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Old 8th November 2002, 03:04 PM   #1
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Default I hold at your neck the gom jabbar.

Fred,

Is your attached picture implying that this is a painful discussion? Or possibly that only in the "Empire" does the "Spice" clarify issues through heightened sensitivity and prescience whilst in our world of electronics it seems to muddle and confound even the simplest of explainations?

Later,
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Old 8th November 2002, 03:11 PM   #2
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There is an expression in England which goes along the lines of:

"Only a bad workman blames his tools".



Jim.
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Old 8th November 2002, 03:17 PM   #3
jam is offline jam  United States
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What do you say to the above, Harry! .....Er. I mean Fred.

Jam
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Old 8th November 2002, 03:54 PM   #4
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One big problem with Spice is, as Fred points out, is that the
transistor models are not very good. I have looked at a number
of manufacturers models of BJTs and none of them correlate
well with the data sheets. I have DIYed models for some BJTs
and I cannot find any way to make them correlate well to the
data sheets, getting about the same problems as the
manufacturers models have.

I am sure one can improve on the simulations by learning more
about how Spice works, tweaking the simulation parameters.
however, no simulation is better than its models, and this is
a weak link in the chain. The models can still work fine in many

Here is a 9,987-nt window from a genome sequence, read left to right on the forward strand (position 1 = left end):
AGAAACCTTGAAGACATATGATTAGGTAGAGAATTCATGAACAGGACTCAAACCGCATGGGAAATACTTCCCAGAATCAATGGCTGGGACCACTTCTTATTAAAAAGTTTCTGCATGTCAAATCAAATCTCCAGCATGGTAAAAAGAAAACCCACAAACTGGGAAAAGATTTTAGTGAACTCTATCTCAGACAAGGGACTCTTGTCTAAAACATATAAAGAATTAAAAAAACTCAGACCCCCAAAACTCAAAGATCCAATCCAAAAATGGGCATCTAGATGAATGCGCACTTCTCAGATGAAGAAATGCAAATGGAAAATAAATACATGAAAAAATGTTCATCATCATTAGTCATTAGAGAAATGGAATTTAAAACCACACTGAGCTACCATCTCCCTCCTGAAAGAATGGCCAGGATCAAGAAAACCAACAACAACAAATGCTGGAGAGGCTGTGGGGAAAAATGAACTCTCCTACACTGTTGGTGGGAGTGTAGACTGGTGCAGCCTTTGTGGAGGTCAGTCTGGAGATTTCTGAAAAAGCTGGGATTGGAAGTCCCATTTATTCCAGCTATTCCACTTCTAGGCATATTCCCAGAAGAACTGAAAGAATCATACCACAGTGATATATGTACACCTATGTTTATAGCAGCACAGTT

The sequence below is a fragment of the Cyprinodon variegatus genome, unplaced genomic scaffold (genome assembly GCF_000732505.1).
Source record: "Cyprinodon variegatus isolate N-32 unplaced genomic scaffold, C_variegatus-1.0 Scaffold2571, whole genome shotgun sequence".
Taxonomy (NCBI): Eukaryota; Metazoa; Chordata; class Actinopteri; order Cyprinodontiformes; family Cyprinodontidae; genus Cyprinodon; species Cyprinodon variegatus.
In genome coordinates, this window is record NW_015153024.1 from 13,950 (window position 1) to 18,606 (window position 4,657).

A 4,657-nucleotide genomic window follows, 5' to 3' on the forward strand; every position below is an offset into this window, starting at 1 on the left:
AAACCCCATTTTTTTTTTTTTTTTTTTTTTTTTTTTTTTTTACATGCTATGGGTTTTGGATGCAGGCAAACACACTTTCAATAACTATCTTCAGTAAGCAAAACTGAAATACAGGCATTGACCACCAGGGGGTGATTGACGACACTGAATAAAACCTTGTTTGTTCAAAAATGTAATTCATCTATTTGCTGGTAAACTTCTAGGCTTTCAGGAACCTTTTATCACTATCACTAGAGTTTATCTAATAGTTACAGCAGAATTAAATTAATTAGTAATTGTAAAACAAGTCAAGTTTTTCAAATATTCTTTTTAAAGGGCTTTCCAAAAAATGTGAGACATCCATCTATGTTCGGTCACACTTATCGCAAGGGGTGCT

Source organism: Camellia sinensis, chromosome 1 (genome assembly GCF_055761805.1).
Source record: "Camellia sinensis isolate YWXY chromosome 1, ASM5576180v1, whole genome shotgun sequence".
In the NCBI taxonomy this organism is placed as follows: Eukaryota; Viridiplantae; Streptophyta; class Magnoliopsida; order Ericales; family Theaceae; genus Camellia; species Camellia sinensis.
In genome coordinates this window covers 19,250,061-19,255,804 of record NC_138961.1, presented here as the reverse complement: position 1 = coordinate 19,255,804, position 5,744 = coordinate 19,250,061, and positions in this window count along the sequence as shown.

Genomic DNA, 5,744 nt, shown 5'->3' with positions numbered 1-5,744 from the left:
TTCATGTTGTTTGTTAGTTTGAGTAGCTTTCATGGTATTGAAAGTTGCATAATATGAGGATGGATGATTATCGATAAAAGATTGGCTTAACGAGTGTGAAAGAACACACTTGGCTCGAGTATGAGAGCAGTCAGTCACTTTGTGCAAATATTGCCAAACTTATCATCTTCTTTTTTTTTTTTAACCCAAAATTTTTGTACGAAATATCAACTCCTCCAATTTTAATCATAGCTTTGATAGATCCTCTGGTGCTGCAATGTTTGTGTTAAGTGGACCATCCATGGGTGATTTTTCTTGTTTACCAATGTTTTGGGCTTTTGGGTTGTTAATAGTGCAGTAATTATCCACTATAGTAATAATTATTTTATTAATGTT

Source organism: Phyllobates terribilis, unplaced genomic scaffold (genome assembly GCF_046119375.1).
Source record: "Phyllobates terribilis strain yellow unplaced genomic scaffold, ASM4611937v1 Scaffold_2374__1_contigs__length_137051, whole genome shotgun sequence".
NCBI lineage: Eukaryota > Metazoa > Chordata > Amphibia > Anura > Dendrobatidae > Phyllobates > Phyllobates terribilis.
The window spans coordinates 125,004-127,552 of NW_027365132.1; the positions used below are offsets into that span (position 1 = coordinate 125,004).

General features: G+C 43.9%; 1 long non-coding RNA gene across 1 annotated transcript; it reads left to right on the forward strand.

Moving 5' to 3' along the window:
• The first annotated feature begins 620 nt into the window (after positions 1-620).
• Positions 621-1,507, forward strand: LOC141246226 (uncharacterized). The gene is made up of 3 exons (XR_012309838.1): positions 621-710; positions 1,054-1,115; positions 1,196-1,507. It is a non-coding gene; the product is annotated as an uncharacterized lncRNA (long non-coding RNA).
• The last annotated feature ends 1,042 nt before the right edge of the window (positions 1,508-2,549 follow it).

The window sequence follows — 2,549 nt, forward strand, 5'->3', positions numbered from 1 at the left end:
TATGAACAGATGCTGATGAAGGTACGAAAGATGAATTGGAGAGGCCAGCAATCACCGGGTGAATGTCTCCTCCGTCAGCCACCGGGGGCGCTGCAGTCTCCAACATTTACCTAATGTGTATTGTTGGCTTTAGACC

cases, if you make sure that the transistors operate under the
conditions where the models are OK.

As for distorsion measurements, I have run a number of
large-signal analyses on some amps and FFt'd to get a
spectrum. I do not assume that this gives distorsion figures
that coincide with the real circuit. However, I think it can give
a good idea of the relative performance of two circuits. What
happens to the distorsion if I change a particular resistor value?
Which has the lower distorsion of two similar circuits? I think
even the relative change of even vs. odd order distorsion may
tell some truth.

All of us do not have spectrum analyzers or the time and money
to build hundreds of different amps. I think Spice can give some
help to choose what to build, but it cannot tell you how an amp
will sound of course (at least not without a lot of experience at
correlating real amps with Spice results).
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Old 8th November 2002, 04:35 PM   #5
mlloyd1 is offline mlloyd1  United States
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I think the various simulators are NOT useful at all for determining actual distortion numbers, but can be VERY useful (when properly applied) for seeing effects of changes in a relative fashion.

The trick is "properly applied" implies some learning/understanding that takes a bit of time and practice to acquire.

mlloyd1
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Old 8th November 2002, 04:41 PM   #6
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Default Thanks to Christer......

and yes......Phred. And I see my ol' buddy up north just jumped in.